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Re: [Condor-users] condor_status hostname : why can't I use IP number instead of hostname?

Rob wrote:
> Ian,
> Thank you for your explanation.
> Apparently your pool PCs have proper full hostnames within your domain,
> so you don't run into this problem.
> Now in my case all public library PCs typically have this type of configuration
> (from the 'ipconfig /all' output):
>   Host Name.... : pm37
>   Primary Dns Suffix...:
>   Node Type...: Unknown
>   IP Routing Enabled...: No
>   WINS Proxy Enabled....: No
> I'm not in a position to demand from the library to modify over 500 public PCs
> hostname configurations. They will rather tell me to forget about my Condor
> project plans in the library......I'm in a vulnerable position here!
> (Apart from my condor_status problem, the rest of the condor setup seems to
> work fine: I can submit jobs, query the queue etc. from the Linux condor master)
> ------------------------
> I really think I stepped on a buggy behaviour of the way condor_status works
> on the master, namely how it resolves hostnames of the pool PCs:
> Given two Windows pool PCs with similar network configurations like above;
> one is multi core (hostname: pm10), the other single core (hostname: pm37).
> Then condor_status can easily resolve the dual core PC when I add the
> "slot<n>@" to the hostname. Condor_status then miraculously finds the PC
> without a glitch:  "condor_status slot1@pm10" works just great!
> The single core PC does not have a "slot<n>@" in its name; then condor_status
> cannot find this PC: "condor_status pm37" fails with "unknown host pm37"
> I found a workaround:
> add an entry   "  pm37" into the /etc/hosts of my Linux master PC.
> But I consider this a bad solution.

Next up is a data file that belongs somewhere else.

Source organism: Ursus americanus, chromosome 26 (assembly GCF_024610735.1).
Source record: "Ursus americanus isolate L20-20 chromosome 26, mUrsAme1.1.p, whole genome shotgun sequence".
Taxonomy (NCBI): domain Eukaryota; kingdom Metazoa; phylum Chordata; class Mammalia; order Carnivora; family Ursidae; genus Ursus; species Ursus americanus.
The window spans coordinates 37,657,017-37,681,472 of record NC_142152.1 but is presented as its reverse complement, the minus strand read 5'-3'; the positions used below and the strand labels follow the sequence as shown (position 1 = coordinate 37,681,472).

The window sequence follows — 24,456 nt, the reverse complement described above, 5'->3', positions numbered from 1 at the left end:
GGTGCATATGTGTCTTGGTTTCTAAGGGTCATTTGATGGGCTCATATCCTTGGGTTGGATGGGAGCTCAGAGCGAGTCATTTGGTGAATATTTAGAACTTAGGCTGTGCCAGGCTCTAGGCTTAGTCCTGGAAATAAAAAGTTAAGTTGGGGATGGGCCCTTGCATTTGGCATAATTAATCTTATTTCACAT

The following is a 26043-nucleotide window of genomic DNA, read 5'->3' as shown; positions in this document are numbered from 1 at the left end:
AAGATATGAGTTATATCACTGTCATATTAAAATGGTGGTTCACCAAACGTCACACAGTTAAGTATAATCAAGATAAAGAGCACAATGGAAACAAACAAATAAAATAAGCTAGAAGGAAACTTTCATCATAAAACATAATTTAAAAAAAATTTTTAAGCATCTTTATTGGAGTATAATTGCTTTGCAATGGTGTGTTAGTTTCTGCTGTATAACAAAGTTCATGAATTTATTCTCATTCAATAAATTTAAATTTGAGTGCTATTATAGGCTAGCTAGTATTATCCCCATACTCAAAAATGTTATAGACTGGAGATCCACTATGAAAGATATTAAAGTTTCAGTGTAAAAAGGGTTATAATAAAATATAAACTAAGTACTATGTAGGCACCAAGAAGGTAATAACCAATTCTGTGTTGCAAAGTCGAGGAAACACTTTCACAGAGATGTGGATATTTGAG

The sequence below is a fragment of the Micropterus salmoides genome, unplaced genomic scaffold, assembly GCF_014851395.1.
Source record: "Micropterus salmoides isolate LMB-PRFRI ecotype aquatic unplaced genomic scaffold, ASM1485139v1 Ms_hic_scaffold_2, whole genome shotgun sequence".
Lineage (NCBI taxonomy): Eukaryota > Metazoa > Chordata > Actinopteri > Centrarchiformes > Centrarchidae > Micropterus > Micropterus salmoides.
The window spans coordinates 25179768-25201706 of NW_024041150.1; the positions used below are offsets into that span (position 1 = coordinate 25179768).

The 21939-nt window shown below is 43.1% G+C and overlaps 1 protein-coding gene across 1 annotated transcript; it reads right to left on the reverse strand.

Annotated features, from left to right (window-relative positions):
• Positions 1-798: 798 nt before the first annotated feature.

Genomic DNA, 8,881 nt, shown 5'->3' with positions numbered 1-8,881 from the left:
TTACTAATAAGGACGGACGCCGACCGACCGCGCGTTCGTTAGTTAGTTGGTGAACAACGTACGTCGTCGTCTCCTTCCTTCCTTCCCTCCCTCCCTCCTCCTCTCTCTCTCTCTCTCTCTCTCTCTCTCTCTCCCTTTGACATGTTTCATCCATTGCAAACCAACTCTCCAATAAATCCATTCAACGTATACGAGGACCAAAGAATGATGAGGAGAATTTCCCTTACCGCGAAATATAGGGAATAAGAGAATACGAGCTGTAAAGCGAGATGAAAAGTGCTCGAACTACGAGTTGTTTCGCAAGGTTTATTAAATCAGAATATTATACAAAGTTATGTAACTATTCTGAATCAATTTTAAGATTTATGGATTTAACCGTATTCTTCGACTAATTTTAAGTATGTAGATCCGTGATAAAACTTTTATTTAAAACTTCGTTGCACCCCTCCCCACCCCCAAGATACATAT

> I think condor_status should behave the same for multi and single core PCs.
> It's very annoying that it only works for multi core PCs, because they accidentally
> have the "slot<n>@" in their names....
> May I qualify this as buggy behaviour of condor_status?
> Thanks,
> Rob.

A quick comment - Condor tries to be extra helpful in an environment
where DNS is setup "correctly." So when you're running condor_status
pm37, Condor is trying to figure out what Name to lookup in the
Collector. If pm37 has an @ then Condor knows its a name already,
otherwise Condor tries to do DNS resolution to get a FQDN - because .
The resolution is helpful so you don't have to type a FQDN all the time,

$ condor_status -l slot1@node35 | grep Name
$ condor_status -l slot1@xxxxxxxxxxxxxxxxxx | grep Name
Name = "slot1@xxxxxxxxxxxxxxxxxx"
$ condor_status -l node35 | grep Name
Name = "slot1@xxxxxxxxxxxxxxxxxx"
Name = "slot2@xxxxxxxxxxxxxxxxxx"
Name = "slot3@xxxxxxxxxxxxxxxxxx"
Name = "slot4@xxxxxxxxxxxxxxxxxx"
Name = "slot5@xxxxxxxxxxxxxxxxxx"
Name = "slot6@xxxxxxxxxxxxxxxxxx"
Name = "slot7@xxxxxxxxxxxxxxxxxx"
Name = "slot8@xxxxxxxxxxxxxxxxxx"

You may also be able to get around the DNS setup issue by giving the
daemons a fake name, using DAEMON_NAME.

You can get a better idea of what Condor is doing by running:

env _CONDOR_TOOL_DEBUG=D_ALL condor_status -debug node35

Try grep'ing for Requirements, e.g.

$ env _CONDOR_TOOL_DEBUG=D_ALL condor_status -debug node35 2>&1 | grep
Requirements = (((TARGET.Name == "node35.example.com") ||
(TARGET.Machine == "node35.example.com")))

So much for a quick comment, and I'd add that it seems reasonable that
the query Condor constructs could include an un-expanded node35.

Until that happens, another workaround is to query directly, e.g.

condor_status -constraint 'Name == "pm37"'

You are welcome to take a shot at how the query is constructed in the code.